IRISH BROWN BREAD
(Makes one medium loaf)
2/1/2 cups whole-wheat flour, preferably stone-ground
3/4 cup unbleached all-purpose flour
1/2 cup wheat bran
2 1/2 tablespoons wheat germ
1 teaspoon baking soda
1 teaspoon salt
2 tablespoons butter chilled and diced
1 1/4-1 3/4 cups buttermilk
flour for dusting and a large baking sheet, well floured
Heat the oven to 425¡F. Mix together the flours, bran, wheat germ, baking soda, and salt in a large bowl. Rub in the margarine or butter using your fingertips, lifting the mixture high above the bowl to aerate the dough, until it looks like fine crumbs. Stir in enough of the buttermilk to make a stiff dough; it will look a bit rough. Turn the dough out on to a well floured work surface and quickly knead it with the heel of your hand, pushing the dough from the middle out and then pulling it back. Use your other hand to rotate the dough as you knead it.
As soon as the dough looks smooth, shape it into a flat disk. Place the loaf on the prepared baking sheet. Sprinkle with flour and cut a deep cross in the loaf. Bake the bread for 35 to 45 minutes, or until the loaf is crusty, browned, and sounds hollow when tapped underneath. Transfer to a wire rack and cool completely.
NOTE: Mary Curtis, a native of County Wexford, Ireland offers an old recipe for buttermilk from the days when every farm made its own buttermilk and butter. You need to start a buttermilk "plant," which will ferment milk. Cream yeast with 2 1/2 tablespoons sugar in a large bowl until smooth. Gradually stir in 5 cups lukewarm milk. Cover the bowl with a dish towel and let stand for a couple of days at room temperature. The mixture should smell and taste like buttermilk. Line a strainer with a double thickness of cheesecloth and strain the mixture. Refrigerate the buttermilk, and it's ready to use. (It will keep for one day, covered.) The residue in the cheesecloth can be used to make the next batch of buttermilk. Rinse the residue in the cheesecloth with lukewarm water, then put it into a clean container, preferably one scalded in boiling water. Add a generous teaspoon of sugar, mix, add the milk and proceed as before.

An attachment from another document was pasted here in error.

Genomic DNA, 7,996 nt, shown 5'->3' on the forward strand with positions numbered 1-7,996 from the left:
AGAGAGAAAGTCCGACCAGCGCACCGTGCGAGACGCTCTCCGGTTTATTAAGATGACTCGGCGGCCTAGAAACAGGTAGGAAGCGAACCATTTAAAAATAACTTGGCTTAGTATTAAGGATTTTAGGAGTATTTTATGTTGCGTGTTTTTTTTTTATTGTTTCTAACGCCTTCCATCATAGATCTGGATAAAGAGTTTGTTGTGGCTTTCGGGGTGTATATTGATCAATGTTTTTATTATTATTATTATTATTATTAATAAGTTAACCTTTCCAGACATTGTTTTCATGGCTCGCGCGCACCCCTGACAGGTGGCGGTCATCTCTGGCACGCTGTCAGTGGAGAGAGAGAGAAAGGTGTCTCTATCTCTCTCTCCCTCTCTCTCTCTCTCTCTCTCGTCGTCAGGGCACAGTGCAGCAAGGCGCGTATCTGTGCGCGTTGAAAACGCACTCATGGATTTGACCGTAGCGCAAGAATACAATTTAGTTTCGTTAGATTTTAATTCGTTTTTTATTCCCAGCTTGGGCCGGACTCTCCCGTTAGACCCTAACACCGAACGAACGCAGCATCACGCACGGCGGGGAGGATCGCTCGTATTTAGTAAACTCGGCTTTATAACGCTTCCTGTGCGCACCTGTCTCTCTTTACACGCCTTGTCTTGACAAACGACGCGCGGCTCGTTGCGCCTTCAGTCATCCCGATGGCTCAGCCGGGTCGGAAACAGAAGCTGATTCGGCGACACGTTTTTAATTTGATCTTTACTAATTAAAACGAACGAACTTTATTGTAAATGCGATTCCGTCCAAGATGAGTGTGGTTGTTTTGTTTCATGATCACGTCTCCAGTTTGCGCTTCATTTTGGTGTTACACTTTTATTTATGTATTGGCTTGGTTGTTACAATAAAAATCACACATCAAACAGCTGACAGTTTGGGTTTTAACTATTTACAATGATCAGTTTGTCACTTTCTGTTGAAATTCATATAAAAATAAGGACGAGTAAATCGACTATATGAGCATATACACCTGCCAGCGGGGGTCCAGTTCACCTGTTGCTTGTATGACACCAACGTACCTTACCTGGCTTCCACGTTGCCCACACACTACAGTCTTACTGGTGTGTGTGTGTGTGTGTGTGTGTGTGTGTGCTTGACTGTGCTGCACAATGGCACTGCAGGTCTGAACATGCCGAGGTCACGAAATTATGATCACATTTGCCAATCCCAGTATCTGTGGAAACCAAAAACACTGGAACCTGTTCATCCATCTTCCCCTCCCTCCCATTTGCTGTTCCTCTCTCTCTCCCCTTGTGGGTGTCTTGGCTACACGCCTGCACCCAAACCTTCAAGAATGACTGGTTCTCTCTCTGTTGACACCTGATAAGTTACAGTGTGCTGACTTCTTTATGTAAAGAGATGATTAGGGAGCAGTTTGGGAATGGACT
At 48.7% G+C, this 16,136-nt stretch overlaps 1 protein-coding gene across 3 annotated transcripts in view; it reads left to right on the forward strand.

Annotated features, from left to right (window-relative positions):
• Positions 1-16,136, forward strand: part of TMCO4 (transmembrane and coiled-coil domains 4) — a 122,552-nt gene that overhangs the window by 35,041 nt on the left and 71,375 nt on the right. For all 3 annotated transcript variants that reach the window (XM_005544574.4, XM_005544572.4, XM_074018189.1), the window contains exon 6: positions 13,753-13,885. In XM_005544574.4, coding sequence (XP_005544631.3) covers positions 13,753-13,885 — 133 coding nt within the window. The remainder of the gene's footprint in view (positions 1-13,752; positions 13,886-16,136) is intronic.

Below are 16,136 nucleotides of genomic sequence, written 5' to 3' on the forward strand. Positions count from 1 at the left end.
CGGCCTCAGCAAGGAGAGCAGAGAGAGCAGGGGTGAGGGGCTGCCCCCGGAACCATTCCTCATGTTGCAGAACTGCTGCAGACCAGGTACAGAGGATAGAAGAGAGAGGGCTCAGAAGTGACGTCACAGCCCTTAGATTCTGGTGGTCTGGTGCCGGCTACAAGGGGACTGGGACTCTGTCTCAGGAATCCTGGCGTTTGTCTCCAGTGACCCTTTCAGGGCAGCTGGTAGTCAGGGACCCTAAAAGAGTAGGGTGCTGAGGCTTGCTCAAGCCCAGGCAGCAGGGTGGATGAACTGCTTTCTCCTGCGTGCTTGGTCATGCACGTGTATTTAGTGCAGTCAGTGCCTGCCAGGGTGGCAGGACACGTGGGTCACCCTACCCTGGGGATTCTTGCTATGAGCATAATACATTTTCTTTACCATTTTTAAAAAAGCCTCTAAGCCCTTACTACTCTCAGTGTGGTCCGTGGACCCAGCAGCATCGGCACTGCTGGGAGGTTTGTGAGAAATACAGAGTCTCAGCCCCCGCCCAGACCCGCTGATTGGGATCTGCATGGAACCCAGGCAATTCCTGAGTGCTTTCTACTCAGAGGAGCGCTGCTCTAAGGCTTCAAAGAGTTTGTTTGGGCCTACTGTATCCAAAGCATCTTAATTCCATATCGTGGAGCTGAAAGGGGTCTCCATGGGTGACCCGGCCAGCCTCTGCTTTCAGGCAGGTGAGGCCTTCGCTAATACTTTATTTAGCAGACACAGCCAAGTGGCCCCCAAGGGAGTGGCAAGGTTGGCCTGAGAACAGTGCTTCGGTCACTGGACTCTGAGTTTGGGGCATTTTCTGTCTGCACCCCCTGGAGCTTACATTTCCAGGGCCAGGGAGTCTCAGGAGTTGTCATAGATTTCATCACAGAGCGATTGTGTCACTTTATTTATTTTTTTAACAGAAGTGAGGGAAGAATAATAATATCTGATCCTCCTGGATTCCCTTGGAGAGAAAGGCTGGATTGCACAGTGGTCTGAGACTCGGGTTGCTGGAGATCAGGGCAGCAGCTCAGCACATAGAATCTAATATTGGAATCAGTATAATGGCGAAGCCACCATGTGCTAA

Makes about 12 blinis
1 envelope active dry yeast
1 teaspoon sugar
3/4 cup lukewarm water
1 large egg, separated
1 1/4 cups buckwheat flour
1 teaspoon salt
3/4 cup lukewarm milk
butter or lard for frying
a heavy fry pan, crepe pan, or griddle
Blinis are light crumbly, flavorful, yeast-leavened pancakes. Their intense, slightly bitter taste comes from the speckled gray-brown buckwheat flour. Traditionally, blinis should be eaten with sour cream or melted butter and Beluga or pressed caviar, but these days lumpfish roe, salmon caviar, chopped hard-boiled egg, and/or smoked fish are more usual and easier on the budget. Eat these while still warm. Crumble the fresh yeast into a large bowl. Mix in the sugar and 4 tablespoons lukewarm water until smooth. If using dry yeast, mix the granules and the sugar with 3/4 cup of the lukewarm water and let stand until foamy, 5 to 10 minutes.
Whisk the remaining lukewarm water and the egg yolk into the yeast mixture. Whisk in the flour and salt to make a very thick batter. Cover with a damp dish towel. Let rise in a warm place, away from drafts, until doubled in volume, 1 1/2 to 2 hours. Whisk in the lukewarm milk to make a batter the consistency of thick heavy cream. Cover again and let stand in a warm place until small bubbles appear on the surface, about 1 hour. Beat the egg white in a small bowl with an electric mixer until it forms stiff peaks, then gently fold it into the batter with a rubber spatula.
Heat a crepe pan, frying pan, or griddle pan over moderate heat until moderately hot, 1 1/2 to 2 minutes or until your palm held 1 I/2 inches above the pan feels warm after 15 seconds.
Swirl 1 teaspoon of the butter into the pan. When the butter has melted, spoon a scant l/4 cup of batter into the pan and gently spread the batter with the back of a spoon to make a 4-inch pancake. Cook until the edges of the blind have set and small bubbles form on the surface, 2 to 3 minutes. Turn the blini over with a spatula and cook the second side for about 2 minutes, or until dry and the top springs back when pressed lightly in the center with your fingertips. Keep warm in a 300¡F oven, uncovered, in a single layer, while cooking the remaining batter. Add more butter to the pan as needed.
Excerpted from "The Bread Book" by Linda Collister & Anthony Blake (Lyons Press; 2002; $19.95)